Imagine waking up one morning to find yourself blind after a lifetime of seeing. This scenario became the reality of 35-year-old Eric Burton, an active and ambitious individual who was in the throes of climbing the corporate ladder. Burton was born with a rare degenerative eye disease called Retinitis Pigmentosa, which caused his vision to fade slowly until one day it disappeared altogether, “like a lightbulb switching off,” Burton reflects. He entered a period of darkness, both literally and figuratively, as even the simplest of tasks became daunting to him: leaving the house for a walk, meeting up with friends, ordering food, running errands. Life as he knew it was changed forever.
One day, Burton’s wife Kelly, an AT&T employee, came home bubbling about a phenomenal new partnership between AT&T and a tech firm called Aira that was trying to help blind people “see.” “Seeing” involved using video-enabled sunglasses to connect an Explorer, a blind person, with an Aira Agent, a remote guide who describes surroundings over cellular to help navigate an environment.
Aira glasses connect Explorers to live agents to navigate the world.
At first, Burton didn’t really want to hear about this new service. “Blind people get tired of everyone trying to ‘fix’ them,” he recalls, having now been blind for 20 years. “I’ve tried so many things, only to end up frustrated with my hopes dashed.” However, after a recent tumble over an un-parked city bike caused him to tear his ACL, Burton realized he had to try something different to navigate a world that was significantly more treacherous without his vision.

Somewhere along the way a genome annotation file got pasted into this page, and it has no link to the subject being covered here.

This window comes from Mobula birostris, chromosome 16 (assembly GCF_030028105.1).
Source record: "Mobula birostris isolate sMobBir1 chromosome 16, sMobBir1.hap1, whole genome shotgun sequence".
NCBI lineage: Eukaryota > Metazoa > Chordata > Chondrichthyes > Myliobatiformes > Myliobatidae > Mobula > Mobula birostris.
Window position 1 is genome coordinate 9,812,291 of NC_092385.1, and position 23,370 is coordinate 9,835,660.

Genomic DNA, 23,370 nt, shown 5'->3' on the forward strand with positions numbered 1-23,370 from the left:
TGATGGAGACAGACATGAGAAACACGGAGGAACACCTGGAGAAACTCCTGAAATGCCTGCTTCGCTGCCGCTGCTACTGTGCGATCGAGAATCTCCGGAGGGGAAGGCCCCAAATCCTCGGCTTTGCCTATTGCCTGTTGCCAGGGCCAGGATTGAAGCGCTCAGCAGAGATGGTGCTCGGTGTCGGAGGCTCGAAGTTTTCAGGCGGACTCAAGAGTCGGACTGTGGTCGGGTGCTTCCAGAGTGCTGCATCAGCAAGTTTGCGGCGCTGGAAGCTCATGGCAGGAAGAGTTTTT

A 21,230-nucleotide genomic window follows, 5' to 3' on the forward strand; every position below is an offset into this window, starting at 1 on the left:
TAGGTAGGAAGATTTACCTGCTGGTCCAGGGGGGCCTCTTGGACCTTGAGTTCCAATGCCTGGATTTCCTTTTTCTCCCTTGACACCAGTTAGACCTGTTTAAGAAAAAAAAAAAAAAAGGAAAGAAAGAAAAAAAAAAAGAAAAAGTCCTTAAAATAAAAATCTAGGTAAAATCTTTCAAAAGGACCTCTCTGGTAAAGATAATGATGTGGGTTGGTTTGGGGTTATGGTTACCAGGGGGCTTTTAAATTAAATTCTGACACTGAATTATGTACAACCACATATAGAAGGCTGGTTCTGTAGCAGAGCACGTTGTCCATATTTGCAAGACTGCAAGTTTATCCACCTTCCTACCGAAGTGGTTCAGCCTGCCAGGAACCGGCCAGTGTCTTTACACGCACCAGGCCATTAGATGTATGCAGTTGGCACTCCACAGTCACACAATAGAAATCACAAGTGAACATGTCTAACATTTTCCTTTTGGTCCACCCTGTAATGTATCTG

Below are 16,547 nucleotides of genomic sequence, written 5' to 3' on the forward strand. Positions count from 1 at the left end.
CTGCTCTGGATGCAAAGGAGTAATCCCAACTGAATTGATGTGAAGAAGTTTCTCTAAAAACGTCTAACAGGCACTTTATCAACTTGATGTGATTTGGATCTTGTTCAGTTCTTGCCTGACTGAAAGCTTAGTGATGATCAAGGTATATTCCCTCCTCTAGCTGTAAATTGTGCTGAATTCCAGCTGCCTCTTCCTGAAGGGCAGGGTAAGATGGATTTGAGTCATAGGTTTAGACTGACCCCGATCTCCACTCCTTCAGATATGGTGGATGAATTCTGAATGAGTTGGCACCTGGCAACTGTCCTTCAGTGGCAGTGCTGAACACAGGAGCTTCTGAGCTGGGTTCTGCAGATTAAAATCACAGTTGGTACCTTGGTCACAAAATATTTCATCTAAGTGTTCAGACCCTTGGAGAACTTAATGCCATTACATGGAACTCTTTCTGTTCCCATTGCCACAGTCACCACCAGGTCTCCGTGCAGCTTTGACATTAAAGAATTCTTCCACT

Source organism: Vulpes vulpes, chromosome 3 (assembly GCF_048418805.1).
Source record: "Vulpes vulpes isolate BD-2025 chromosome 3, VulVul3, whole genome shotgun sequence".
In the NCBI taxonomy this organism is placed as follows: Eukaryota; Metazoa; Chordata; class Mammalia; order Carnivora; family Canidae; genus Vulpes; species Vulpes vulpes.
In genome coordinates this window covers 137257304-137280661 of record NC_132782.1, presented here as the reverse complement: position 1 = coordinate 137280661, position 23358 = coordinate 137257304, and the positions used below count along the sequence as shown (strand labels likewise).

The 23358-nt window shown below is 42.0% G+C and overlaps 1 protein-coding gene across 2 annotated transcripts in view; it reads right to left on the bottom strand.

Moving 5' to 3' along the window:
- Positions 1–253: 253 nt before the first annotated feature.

Burton agreed to try Aira and, after a short training period, he was ready to see just how far he could get with his new augmented reality tool. His goal: to surprise his wife by cooking her dinner, a feat that would require him venturing alone to the grocery store for the first time in two decades. With the help of an Aira Agent named Jack, Burton called a Lyft to take him to Trader Joe’s. Once inside, Jack helped Burton to navigate the store, select good produce, and even pick out his wife’s favorite wine.
When Kelly arrived home that evening, Burton had not only completed his grocery shopping but also successfully cooked her an entire meal. As the realization set in that he had accomplished all of this, she ran and hugged him. The experience became a turning point in Burton’s life, opening new possibilities for him to run errands, meet his wife downtown for lunch, even to visit the Sculpture Garden at the Dallas Museum of Art to share the day with his son who has his MFA in art and poetry. Burton explains that his greatest excitement about Aira isn’t the things that he has been able to accomplish, but instead the things that he looks forward to doing, like reading books to his young grandchildren who don’t understand that he can’t see. His motto for the year is now, “What’s next?”
Eric and Kelly Burton meet Aira Founder Suman Kanuganti at AT&T with Chris Penrose, President of IoT Solutions at AT&T.